More than a third of 18-year-olds applying to university in 2018 received a form of unconditional offer before completing their qualifications.
New analysis from Ucas suggests that last year 87,540 applicants who were yet to complete school or college received an offer that could be considered unconditional.
It says this represents 34.4% of 18-year-old applicants from England, Northern Ireland and Wales, and continues an annual upward trend that began in 2013.
For the first time Ucas’ 2018 End of Cycle Report also looks at conditional unconditional offers – offers that are made as conditional, then updated to unconditional if the offer is accepted as the student’s first (firm) choice.
An unconditional offer means a student has a place on a degree course secured, regardless of the grades they achieve in their A-levels or other qualifications.
The 87,540 figure takes into account both of these.
In 2018, 18% of all offers recorded as unconditional were in creative arts and design, the report say, compared to 0.3% for medicine and dentistry courses.
According to the report, providers made 66,315 conditional unconditional offers, 6.9% of all offers made to 18-year-olds from England, Northern Ireland, and Wales.
A survey of 6,000 18-year-old applicants from those countries found that more than 70% felt positively about the practice.
But the increase in unconditional offer making has sparked fears of them increasing the likelihood of students missing their predicted grades.
The Ucas report says institutions are aware of this and some offer additional incentives, such as a bursary or scholarship to students who go on to perform well in their exams after receiving an unconditional offer.
“However it remains the case that applicants who hold an unconditional offer as their firm choice are more likely to miss their predicted A-level grades by 2 or more points, compared to those who are holding a conditional offer as their firm choice,” the report says.
Research covering the 2013 to 2018 admissions cycles indicates applicants holding an unconditional firm offer were between seven and 13% more likely to miss their predicted attainment by two or more grades.
The report says that while most applicants, regardless of the type of offer they hold, miss out on their teacher’s A-level predictions by two or more grades, 67% of those holding unconditional offers fell into this category, compared to 56% holding a conditional offer in 2018.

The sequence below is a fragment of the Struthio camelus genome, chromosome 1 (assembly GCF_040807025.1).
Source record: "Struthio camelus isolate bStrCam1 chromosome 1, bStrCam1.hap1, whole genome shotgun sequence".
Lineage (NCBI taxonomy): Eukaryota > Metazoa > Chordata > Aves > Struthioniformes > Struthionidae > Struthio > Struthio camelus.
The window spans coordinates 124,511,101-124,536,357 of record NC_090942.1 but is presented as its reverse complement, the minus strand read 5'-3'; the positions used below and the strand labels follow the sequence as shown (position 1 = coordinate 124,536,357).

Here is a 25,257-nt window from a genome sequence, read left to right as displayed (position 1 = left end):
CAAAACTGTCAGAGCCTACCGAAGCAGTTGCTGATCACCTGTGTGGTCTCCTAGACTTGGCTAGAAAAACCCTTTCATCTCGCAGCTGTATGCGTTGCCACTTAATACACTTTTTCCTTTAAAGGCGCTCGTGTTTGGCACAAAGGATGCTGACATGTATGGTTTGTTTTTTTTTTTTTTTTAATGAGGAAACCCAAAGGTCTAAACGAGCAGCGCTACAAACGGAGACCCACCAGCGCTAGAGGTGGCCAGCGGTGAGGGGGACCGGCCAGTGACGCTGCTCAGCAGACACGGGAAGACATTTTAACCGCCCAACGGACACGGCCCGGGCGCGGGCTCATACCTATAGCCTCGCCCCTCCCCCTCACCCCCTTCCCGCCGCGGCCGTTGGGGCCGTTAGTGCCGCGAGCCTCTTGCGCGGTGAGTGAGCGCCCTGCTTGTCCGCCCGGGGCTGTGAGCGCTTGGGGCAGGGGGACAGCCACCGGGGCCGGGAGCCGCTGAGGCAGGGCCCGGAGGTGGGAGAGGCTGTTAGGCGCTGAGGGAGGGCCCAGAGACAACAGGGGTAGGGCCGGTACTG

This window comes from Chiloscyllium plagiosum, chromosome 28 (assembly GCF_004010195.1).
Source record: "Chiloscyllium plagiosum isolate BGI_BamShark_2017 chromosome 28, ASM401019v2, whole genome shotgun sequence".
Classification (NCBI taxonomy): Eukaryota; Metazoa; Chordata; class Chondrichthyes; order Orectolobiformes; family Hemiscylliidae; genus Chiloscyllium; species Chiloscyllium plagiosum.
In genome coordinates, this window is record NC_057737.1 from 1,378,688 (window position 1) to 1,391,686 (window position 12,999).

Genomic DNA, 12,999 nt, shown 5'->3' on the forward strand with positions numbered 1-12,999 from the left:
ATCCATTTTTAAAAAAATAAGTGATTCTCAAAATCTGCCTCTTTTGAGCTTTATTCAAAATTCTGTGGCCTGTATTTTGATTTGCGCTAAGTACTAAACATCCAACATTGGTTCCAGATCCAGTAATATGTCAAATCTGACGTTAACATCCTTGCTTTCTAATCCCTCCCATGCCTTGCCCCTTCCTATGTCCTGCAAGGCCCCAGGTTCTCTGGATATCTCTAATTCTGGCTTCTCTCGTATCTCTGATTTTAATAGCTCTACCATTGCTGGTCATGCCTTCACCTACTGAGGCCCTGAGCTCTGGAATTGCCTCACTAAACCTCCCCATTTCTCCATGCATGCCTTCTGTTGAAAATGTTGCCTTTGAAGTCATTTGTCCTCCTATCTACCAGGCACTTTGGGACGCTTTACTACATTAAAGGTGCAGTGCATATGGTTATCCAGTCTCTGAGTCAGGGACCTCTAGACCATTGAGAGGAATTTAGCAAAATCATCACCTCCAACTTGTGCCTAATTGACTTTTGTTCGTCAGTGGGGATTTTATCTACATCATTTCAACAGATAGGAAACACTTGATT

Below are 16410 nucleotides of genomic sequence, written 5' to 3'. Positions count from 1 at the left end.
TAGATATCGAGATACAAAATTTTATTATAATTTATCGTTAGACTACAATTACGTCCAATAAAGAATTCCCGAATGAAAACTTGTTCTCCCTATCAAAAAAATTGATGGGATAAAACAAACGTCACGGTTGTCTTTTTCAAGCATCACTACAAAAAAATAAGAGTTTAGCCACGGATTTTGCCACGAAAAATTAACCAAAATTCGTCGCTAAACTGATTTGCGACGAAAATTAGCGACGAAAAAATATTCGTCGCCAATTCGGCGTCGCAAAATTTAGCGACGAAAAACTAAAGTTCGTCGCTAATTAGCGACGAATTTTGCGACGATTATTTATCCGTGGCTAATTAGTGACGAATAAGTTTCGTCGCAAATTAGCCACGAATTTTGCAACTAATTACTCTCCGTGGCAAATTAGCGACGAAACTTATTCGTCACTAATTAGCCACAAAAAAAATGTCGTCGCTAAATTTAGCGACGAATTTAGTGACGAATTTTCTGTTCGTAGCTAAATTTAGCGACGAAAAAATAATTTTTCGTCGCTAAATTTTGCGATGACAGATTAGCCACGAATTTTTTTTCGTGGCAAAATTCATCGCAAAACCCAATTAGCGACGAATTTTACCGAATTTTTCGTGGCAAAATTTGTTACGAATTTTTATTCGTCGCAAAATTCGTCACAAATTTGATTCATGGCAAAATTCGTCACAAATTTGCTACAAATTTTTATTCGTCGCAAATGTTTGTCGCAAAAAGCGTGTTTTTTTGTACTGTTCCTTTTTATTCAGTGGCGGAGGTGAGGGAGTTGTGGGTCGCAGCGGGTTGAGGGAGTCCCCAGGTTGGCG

Clare Marchant, Ucas’ chief executive, said: “It’s clear that the use of unconditional offers is not a binary issue.
“They’re used in a variety of ways to enable students to progress onto undergraduate courses, and while students are broadly supportive of them, the link with their A-level attainment can’t be ignored.”
Sir Peter Lampl, founder of the Sutton Trust, said: “This year over a third of teenagers have received an unconditional offer. This is a serious problem for access.
“It means that universities are likely to put more weight on students’ predicted grades, which disadvantaged students are more likely to have under-predicted.
“Instead of increasing the rate of unconditional offers even more, we want to move to a post-qualification applications system where students apply only after they have received their A-level results.”
Geoff Barton, general secretary of the Association of School and College Leaders, said: “It is clear this practice is now completely out of control and is driven by market forces rather than by educational considerations.
“The problem with unconditional offers is that some students take their foot off the gas and under-achieve in A-levels or other qualifications and this hampers their employment prospects later in life.”
The report, published on Thursday, shows that 533,360 people were accepted onto an undergraduate course in the 2018 cycle, just 525 fewer than last year.
A record 33% of the 18-year-old population in the UK were accepted, an increase of 0.4 percentage points on 2017.
International acceptances also reached record highs, with the number of students placed from the European Union increasing by 3.8% to 31,855, and non-EU acceptances reaching 42,220, up 4.9%.
Universities and colleges made a total of more than 1.9 million offers, with 92% of applicants receiving an offer – proportionally more than at any other point in the last decade.